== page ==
Savory Fava Bean Stew

Yield: 13 cups

The deceptively simple spicing needn’t fool you, my partner who’s not usually a bean person agrees with me that this is amazing stew.  So much so that the dish has made it into said partner’s breakfast, lunch and supper repertoires – yes, all three – depending on inclination.  To ensure the most flavourful stew possible, there are a few pointers that can help out.

The first secret is to make sure the fava beans are cooked to mash since they act provide creaminess and thickening to the rich tomato broth.  Since favas can be a bear to digest, the long cooking also helps them in this regard.

The next secret is getting the onions rings cooked right: mostly translucent on the inside with some darkened golden, brown and black bits on the outside.  To make sure that happens, ensure the onions are sliced thickly enough and that the pot has been pre-heated sufficiently prior to the start of cooking.

Finally, if you have home-canned tomatoes, they make a huge difference and are truly a world apart from the tin-can-grocery-store variety, although the stew will work nonetheless with whatever you do have on-hand.

What you need:

  • 3 cups dried extra-large fava beans, skin on (or save yourself some hassle and buy the hulled and halved extra-large beans, just use less of them and reduce the cooking time accordingly, you want 4 cups of very-cooked-looking-like-mashed-potato fava bean by the end of the exercise)
  • A 6” piece of kombu seaweed
  • 5 bay leaves
  • 1/4 cup olive oil
  • 4 small or medium onions, peeled and slicked into 1/4″ rings, 4 cups of rings
  • 5 gloves garlic, halved and thinly sliced
  • 2 tablespoons finely grated fresh ginger root
  • 6 cups unsalted crushed tomatoes (home-canned preferred)
  • 1 cup unsulphured sundried tomatoes, soaked to rehydrate, drained and sliced
  • 1/2 teaspoon granulated chipotle pepper (more if you want it hotter)
  • 2 carrots, thinly sliced on a diagonal, 2 cups
  • 2 teaspoons salt (less if your crushed tomatoes are salted)

What you do:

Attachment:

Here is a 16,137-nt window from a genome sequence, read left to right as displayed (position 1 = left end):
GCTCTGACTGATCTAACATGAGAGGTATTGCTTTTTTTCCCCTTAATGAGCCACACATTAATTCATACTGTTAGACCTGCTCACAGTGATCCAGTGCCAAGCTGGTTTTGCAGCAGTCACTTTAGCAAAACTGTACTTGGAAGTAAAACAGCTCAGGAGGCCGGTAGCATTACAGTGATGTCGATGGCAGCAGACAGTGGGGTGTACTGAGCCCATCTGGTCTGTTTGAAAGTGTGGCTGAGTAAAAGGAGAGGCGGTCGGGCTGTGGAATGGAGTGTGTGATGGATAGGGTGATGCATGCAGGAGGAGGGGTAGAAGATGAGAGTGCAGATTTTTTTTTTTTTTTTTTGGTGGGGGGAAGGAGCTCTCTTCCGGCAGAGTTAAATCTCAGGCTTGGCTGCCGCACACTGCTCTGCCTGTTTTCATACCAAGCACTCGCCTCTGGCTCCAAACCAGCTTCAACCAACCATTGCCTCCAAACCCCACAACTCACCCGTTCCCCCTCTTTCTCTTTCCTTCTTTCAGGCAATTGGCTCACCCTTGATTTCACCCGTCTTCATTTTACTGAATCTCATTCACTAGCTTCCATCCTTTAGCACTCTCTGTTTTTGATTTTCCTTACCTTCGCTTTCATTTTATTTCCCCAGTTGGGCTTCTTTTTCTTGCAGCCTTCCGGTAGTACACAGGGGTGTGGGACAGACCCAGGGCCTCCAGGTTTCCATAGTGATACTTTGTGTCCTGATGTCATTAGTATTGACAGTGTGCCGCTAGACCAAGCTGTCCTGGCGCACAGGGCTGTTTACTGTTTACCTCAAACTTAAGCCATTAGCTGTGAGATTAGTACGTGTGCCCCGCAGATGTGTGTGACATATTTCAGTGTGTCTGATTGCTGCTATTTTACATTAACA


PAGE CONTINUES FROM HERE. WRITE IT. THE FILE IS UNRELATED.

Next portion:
1. Soak the dry beans overnight or up to 24 hours in a generous amount of fresh water, enough to cover by 3’’-4’’.
  2. Skin the beans once they’ve soaked by pressing or rubbing them between the fingers. They should “pop” out pretty easily if they’ve soaked enough although there may be a few recalcitrant beans amongst the crowd.
  3. Drain the beans; add to a pot with more fresh water to cover by 3’’-4’’, along with the kombu and bay leaves.
  4. Bring to a boil and then cover and reduce the heat. Simmer on stove-top until beans are pretty much mush with a few firmer bits, 2-3 hours.  You could also pressure cook the beans for 60-70 minutes and allow a natural pressure release.
  5. When cooked, remove the seaweed and bay and drain the beans in a fine-mesh colander. Set aside.  You should have 4 cups of puréed bean.
  6. When the beans are about an hour from being done, heat the olive oil in a large Dutch oven or cooking pot. Add the onions and sauté 15-20 minutes, until the inside is tender and the exterior browning/reddish/blackened in places.DSCN9294
  7. Add the garlic, ginger and granulated chipotle pepper and stir a minute or two, until fragrant.
  8. Add the crushed tomatoes and sliced sun-dried tomatoes. Bring to a boil, cover, reduce heat and simmer gently for 20-30 minutes.DSCN9297.JPG
  9. Remove the cover and add the carrots and 1 teaspoon of the salt. Cover again and simmer 10-15 minutes more, or until carrots are tender-crisp.
  10. Add the cooked beans, remaining teaspoon of salt and mix well.DSCN9301.JPG
  11. Serve.

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